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With these assets, I thee wed
By Chuck Nowlen
Sure, you’re on Cloud Nine – and you should be: You’re marrying your soul mate, and every dream for the future seems blissfully within your reach.
But have you really thought about the nuts and bolts of putting your financial lives together? If not, Cloud Nine could turn into a nasty thunderstorm – and sooner than you think.
“There are so many things people seem to talk about before they get married – they talk about kids, they talk about their relationship, they talk about what they want to do with their lives. But, for some reason, money doesn’t come up as much as it should,” notes Carin Thomas, a midwest Merrill Lynch wealth management advisor based in Bloomington, Minnesota.
“And that’s really a huge mistake – especially when you think about the fact that one of the major reasons couple break up is money.”
Pre-wedding financial planning is especially important in Wisconsin, adds Elaine Rich, managing member of the Madison-based financial planning firm, Rich Mikkelson and Rich. That’s because as the nation’s only “marital property” state, Wisconsin treats a bride and groom’s assets differently depending on whether they were accumulated before or after the wedding. The same holds true for a couple’s debts.
“Essentially, it boils down to this: Whatever you bring into the marriage can be separate under the law; otherwise it’s considered joint property,” Rich explains. “That alone should convince people that they really need to think about what they should do to stay in front of the eight ball.”
A visit with a financial planner can help, but some couples can sort it all out on their own. According to the experts, here are the essentials:
Different folks, different strokes. First, take an honest, objective look at your respective money orientations, and, above all, talk about your similarities and differences. Is one of you a “saver” and the other a “spender”? Is one of you more geared to the short term than the long run? And, most importantly, can you set realistic financial goals together that make the most out of your strengths and weaknesses?
“The biggest successes happen when couples are on the same page – both about who they are as individuals and where they want to go,” says Rich. “If there’s open communication and trust, people with very different approaches to money can still lay out a successful roadmap together.”
Adds Herb Hanson, senior advisor at Madison’s Financial Planning Services: “Maybe you should take notes on what you decide, and then maybe even sign it. It wouldn’t be a formal legal document, but just having it could help. That way, you’ve got something concrete you can refer to, just to keep yourselves on track.”
Match your budget to your goals. Once your goals are set, it’s time to develop a budget, ideally, a short-term one, a medium-term one and a long-term one. Revisit them regularly -- Thomas recommends at least once every three months -- and make mid-course corrections when necessary. According to Rich, the biggest mistake here is failing to consider how budget strategies will play out in day-to-day life.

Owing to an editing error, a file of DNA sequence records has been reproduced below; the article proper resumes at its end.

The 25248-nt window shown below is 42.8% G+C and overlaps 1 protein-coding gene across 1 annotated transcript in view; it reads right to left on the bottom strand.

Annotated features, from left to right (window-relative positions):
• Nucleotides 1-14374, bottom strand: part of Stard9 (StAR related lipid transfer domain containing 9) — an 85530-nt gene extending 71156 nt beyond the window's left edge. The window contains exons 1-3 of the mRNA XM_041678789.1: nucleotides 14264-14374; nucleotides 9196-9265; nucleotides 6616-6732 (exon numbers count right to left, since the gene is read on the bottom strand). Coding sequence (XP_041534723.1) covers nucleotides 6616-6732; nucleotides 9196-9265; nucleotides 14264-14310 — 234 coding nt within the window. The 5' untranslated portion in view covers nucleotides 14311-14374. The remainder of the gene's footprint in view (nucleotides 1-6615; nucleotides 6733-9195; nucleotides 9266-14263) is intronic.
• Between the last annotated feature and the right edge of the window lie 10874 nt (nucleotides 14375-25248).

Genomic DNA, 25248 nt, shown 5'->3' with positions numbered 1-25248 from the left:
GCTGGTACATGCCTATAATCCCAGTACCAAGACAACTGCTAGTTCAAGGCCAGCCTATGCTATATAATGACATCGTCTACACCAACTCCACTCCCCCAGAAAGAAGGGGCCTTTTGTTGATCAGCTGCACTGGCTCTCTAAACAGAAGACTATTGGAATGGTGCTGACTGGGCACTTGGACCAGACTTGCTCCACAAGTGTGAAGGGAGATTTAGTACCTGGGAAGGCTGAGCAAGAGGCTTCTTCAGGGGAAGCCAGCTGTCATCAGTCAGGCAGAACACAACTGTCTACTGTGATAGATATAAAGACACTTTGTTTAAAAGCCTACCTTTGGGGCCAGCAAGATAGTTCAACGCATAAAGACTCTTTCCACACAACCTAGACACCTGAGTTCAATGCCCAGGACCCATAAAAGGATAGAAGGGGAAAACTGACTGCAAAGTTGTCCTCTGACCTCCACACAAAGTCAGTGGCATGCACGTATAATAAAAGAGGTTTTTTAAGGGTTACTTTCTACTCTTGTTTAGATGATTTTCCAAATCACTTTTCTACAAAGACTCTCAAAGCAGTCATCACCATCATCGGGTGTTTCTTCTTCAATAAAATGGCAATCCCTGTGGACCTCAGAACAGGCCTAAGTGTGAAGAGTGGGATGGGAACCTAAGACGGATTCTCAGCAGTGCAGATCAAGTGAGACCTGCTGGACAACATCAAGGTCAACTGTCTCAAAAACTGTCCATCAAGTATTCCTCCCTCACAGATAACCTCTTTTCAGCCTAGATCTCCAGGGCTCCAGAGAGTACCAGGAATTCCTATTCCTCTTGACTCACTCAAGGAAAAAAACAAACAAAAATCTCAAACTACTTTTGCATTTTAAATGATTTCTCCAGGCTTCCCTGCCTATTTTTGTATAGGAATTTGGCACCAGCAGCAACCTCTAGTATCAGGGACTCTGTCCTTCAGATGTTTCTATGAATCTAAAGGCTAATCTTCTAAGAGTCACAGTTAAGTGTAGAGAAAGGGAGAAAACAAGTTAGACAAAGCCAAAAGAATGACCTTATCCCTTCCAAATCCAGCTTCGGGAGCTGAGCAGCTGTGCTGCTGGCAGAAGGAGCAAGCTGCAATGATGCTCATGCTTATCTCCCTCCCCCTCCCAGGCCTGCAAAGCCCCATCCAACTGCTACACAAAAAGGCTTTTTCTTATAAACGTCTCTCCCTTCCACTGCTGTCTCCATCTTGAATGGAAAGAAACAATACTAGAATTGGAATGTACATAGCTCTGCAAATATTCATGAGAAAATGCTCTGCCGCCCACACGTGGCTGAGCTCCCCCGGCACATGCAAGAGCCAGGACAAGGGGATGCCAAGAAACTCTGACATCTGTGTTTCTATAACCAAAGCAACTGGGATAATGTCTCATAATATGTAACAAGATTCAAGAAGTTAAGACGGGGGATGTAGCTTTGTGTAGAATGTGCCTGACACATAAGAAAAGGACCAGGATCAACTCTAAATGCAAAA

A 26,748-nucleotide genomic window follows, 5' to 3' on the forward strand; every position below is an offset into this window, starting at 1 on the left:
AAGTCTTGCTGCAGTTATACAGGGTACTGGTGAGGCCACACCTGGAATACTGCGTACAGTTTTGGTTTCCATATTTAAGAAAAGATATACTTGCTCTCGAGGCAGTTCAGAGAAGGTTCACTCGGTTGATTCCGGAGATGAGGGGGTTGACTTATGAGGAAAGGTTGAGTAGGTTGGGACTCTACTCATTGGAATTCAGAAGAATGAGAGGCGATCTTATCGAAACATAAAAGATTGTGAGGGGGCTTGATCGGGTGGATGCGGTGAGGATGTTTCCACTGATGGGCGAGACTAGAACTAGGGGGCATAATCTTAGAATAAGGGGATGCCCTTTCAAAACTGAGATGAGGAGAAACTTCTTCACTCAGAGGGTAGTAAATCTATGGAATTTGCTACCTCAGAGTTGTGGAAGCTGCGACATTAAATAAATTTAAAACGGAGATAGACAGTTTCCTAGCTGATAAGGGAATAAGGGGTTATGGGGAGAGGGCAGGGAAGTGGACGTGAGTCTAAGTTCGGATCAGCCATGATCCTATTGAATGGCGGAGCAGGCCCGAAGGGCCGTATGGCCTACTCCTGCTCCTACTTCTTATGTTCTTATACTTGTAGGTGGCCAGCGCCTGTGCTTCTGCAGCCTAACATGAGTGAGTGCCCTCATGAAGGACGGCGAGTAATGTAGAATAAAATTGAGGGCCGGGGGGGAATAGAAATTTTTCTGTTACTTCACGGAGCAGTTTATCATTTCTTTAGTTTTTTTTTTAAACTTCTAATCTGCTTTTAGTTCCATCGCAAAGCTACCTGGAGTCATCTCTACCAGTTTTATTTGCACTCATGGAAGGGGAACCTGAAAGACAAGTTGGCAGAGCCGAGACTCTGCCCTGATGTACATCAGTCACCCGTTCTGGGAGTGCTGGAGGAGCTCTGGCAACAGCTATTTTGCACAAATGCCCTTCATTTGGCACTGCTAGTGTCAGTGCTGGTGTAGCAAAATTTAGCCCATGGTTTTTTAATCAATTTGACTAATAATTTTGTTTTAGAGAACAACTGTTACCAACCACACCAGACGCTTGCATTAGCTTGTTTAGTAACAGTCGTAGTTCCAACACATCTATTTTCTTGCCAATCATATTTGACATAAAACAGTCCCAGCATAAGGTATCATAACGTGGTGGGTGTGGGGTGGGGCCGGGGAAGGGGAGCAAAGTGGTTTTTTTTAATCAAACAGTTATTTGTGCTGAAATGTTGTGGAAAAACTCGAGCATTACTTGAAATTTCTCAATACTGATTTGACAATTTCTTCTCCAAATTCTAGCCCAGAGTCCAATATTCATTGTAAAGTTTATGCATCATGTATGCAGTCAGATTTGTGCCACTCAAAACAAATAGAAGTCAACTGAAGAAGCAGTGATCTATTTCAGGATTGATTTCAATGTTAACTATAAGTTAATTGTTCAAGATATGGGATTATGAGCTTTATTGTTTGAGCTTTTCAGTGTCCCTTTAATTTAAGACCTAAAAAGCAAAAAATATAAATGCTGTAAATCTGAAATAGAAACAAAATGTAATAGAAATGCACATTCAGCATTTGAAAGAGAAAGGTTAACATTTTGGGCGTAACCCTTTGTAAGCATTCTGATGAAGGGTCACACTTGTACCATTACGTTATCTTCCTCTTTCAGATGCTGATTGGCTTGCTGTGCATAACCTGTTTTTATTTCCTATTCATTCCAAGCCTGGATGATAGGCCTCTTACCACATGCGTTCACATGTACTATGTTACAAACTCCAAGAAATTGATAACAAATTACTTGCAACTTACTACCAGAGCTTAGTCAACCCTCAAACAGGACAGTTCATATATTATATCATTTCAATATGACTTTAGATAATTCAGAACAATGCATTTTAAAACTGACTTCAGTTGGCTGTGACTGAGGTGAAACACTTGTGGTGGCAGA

“The golden questions you need to keep in mind are: What kind of asset base to you need to accumulate to accomplish your goals, what kind of income stream can you expect to do that, and what kind of lifestyle can you expect when you actually live out your budgets,” she says. “You’d be surprised how many people don’t have a clue when it comes to day-to-day expectations.”
One rock-solid habit you both should establish, especially younger couples: regular savings, ideally 10 – 15 percent of each paycheck.
“I know, there are a lot of bills and expenses, especially when you’re first starting out, but that’s not the time to scrimp on savings – and it should always be the very first thing you do,” Thomas says. “Putting anything away on a regular basis will really help you in the long run – but, above all, make it a habit. Eventually, you’ll get to the point where you barely even miss it.”
One manager or two? Some couples share the bill-paying, checkbook-balancing, expense-monitoring chores equally, but according to the experts, it’s probably best to designate one primary manager, mainly to simplify things. At the same time, experts unanimously – and strenuously -- warn that neither spouse should assume total control.
“Both parties should definitely be involved, and both should be completely aware of the household system,” Thomas says. “I have dealt with a lot of suddenly single people who have a very, very difficult time handling things on their own because, at the beginning, the other spouse was given not only total control but total knowledge.”
Yours, mine and ours. Here, we’re talking about what is known as “titling assets” – or deciding before you get married whether one or both spouses should be listed as owners, signatories or beneficiaries of certain assets. Key items to consider: bank accounts and real estate, health and life insurance policies, retirement plans and inheritances.
“A husband might have an Individual Retirement Account, but he forgets to change the names on it when he gets married – and it never comes up until it’s too late,” says Rich, for example. “This all should be a part of those very important discussions at the beginning about what should continue to be separate and what both parties are OK with joining together.”
Rich adds: “You can’t have any secrets, either – no secret credit cards or anything like that. You have to keep in mind that when you get married, you assume each other’s debt, too. So you both really have to be aware of everything each of you has.”
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